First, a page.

Elton John Bio ‘Rocketman’ Doesn’t Deliver

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HollywoodChicago.com Oscarman rating: 2.5/5.0
Rating: 2.5/5.0

CHICAGO – As a wee lad, one of the first records I bought was Elton John’s Greatest Hits. The album was magnificent, each song expressing the very emotion it sought to deliver. With that basis in mind, I approached John’s biopic “Rocketman” with a hope of deliverance. It felt flatter than a pancake under a steam roller.

Everything was off. The casting of Taron Egerton as the title character, although he gave it the old college try, never felt like Elton. The use of John’s music as fantasy elements (as if it were a movie musical) would have been fine if the film had followed through with that particular magic. The part time use was jarring, and the numbers had a “Mamma Mia” (not a compliment) quality to them … director Dexter Fletcher (“Eddie the Eagle”) bit off more than we could digest. And finally, the focus on EJ’s numbing drug use. Gosh, I’d never seen that in a rock biography before (/snark), and yes it happened, but it was boring. Where was the fun? Elton John is frigging fun! In “Rocketman,” he seems like a marketing scheme for a movie rather than a human.

Reggie Dwight, AKA Elton John (Taron Egerton) was born in England right after World War II, right in time to grow up in the teeth of the rock and roll movement. With little encouragement from his mother (Bryce Dallas Howard) or absent father (Stanley Mackintosh), he embarked on a piano journey, first through the Royal Academy of Music, and then through his early pop combo Bluesology.

The Troubadour: Taron Egerton as Elton John in ‘Rocketman’
Photo credit: Paramount Pictures

Looking to free himself in the Swingin’ London of the 1960s, the newly dubbed Elton John serendipitously found lyricist Bernie Taupin (Jamie Bell) through a music agency, and the two embarked on a 10-year hits making period unprecedented in its popularity. But the rock star life battered Elton personally, in his semi-closeted state as a gay man, and the availability of self medication. It was spinning out of control.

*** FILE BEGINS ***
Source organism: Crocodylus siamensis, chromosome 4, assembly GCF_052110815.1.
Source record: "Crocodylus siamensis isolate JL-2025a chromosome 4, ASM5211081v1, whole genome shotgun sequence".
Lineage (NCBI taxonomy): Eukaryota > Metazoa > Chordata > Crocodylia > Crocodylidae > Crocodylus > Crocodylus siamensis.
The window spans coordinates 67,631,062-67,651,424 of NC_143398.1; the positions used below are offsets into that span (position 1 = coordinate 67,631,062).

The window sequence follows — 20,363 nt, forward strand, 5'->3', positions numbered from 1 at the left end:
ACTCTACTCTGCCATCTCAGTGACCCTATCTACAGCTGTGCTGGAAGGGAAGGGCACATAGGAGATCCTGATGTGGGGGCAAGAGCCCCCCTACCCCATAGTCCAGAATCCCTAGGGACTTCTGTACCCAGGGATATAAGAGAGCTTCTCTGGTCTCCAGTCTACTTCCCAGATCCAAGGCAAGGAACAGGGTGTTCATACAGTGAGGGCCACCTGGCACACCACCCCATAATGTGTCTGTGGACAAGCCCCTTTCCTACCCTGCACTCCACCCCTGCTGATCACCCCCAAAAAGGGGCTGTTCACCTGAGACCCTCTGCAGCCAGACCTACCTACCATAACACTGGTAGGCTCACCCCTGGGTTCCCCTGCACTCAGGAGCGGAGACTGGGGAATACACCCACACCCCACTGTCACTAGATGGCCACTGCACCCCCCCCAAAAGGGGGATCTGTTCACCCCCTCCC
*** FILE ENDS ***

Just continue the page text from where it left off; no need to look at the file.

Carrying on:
Much as the movie spun out of control. The story framing device is addiction therapy sessions, for chrissakes! Elton has been pretty darn open about his excessive drug use, was this what he really wanted to focus on in his biography? There is lots of Freudian implications as well, the absent father and distant mother, I’m very glad he had tons of money to get the proper help. If I sound slightly cynical, this seems to be the template for rock biographies. I would think the production could have gone a different way with that theme … it all felt the same, and boring.

The musical theatricality of the numbers were a mixed bag, at best. Many of the other characters sing the songs back to Reg or Elton, and badly. Do I want to hear a screechy kid sing “Rocket Man,” while a stoned Elton floats symbolically in a pool? Nope! There was an attempt in the film to give credit (and credit is due, no doubt) to lyricist Bernie Taupin as E’s spirit partner. But do I want to see Bernie score in Los Angeles with a hippie gal in the early 1970s? Nope!

Bernie Taupin (Jamie Bell) with Elton and Too Much Hair in ‘Rocketman’
Photo credit: Paramount Pictures

There were some moments in the film. When the musical numbers worked, there was freedom in it (“Saturday Night’s Alright for Fighting” was electric). It is also said that this is the first mainstream film with a gay sex scene … good on Elton in orientation, but it was also as chaste as church. And there is one glorious moment at The Troubadour in Los Angeles – Elton’s first major U.S. show – that if it was only matched by the rest of the film, it would have worked. That was true magic. That was Elton.

As I wrote this review, I had the Greatest Hits album blaring in my headphones, reminding me what the love and passion of Elton John (and yes, Bernie) was all about … “electric blues, a mohair suit, you know I read it in a magazine.” Goodbye Yellow Brick Road, indeed.

“Rocketman” opens everywhere on May 31th. Featuring Taron Egerton, Jamie Bell, Bryce Dallas Howard, Gemma Jones and Steven Mackintosh. Written by Lee Hall. Directed by Dexter Fletcher. Rated “R.” No offense to this production, but here is Elton John’s life story in two minutes and 20 seconds, and it feels so much more like him. Click here.

HollywoodChicago.com senior staff writer Patrick McDonald

Editor and Film Writer

© 2019 Patrick McDonald, HollywoodChicago.com

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